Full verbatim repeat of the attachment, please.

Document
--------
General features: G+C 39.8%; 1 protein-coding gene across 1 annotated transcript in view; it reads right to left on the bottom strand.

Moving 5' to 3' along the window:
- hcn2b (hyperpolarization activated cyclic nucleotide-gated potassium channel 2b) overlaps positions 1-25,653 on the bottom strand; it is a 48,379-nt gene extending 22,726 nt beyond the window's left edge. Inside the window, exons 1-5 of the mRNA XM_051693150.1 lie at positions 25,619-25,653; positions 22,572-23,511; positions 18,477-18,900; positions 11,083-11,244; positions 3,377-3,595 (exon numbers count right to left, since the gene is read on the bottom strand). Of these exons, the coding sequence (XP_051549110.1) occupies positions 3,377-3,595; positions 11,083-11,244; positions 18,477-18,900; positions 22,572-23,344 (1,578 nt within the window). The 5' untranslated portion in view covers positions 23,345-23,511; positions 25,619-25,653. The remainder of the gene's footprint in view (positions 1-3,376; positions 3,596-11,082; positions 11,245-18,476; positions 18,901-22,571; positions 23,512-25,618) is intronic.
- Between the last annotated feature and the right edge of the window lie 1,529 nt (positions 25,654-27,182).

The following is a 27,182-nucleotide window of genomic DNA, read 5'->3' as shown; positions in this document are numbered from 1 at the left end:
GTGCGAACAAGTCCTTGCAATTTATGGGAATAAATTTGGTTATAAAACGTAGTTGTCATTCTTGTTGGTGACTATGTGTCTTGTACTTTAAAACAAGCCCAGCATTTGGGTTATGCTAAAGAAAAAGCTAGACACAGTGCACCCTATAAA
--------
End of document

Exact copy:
General features: G+C 39.8%; 1 protein-coding gene across 1 annotated transcript in view; it reads right to left on the bottom strand.

Moving 5' to 3' along the window:
- hcn2b (hyperpolarization activated cyclic nucleotide-gated potassium channel 2b) overlaps positions 1-25,653 on the bottom strand; it is a 48,379-nt gene extending 22,726 nt beyond the window's left edge. Inside the window, exons 1-5 of the mRNA XM_051693150.1 lie at positions 25,619-25,653; positions 22,572-23,511; positions 18,477-18,900; positions 11,083-11,244; positions 3,377-3,595 (exon numbers count right to left, since the gene is read on the bottom strand). Of these exons, the coding sequence (XP_051549110.1) occupies positions 3,377-3,595; positions 11,083-11,244; positions 18,477-18,900; positions 22,572-23,344 (1,578 nt within the window). The 5' untranslated portion in view covers positions 23,345-23,511; positions 25,619-25,653. The remainder of the gene's footprint in view (positions 1-3,376; positions 3,596-11,082; positions 11,245-18,476; positions 18,901-22,571; positions 23,512-25,618) is intronic.
- Between the last annotated feature and the right edge of the window lie 1,529 nt (positions 25,654-27,182).

The following is a 27,182-nucleotide window of genomic DNA, read 5'->3' as shown; positions in this document are numbered from 1 at the left end:
GTGCGAACAAGTCCTTGCAATTTATGGGAATAAATTTGGTTATAAAACGTAGTTGTCATTCTTGTTGGTGACTATGTGTCTTGTACTTTAAAACAAGCCCAGCATTTGGGTTATGCTAAAGAAAAAGCTAGACACAGTGCACCCTATAAA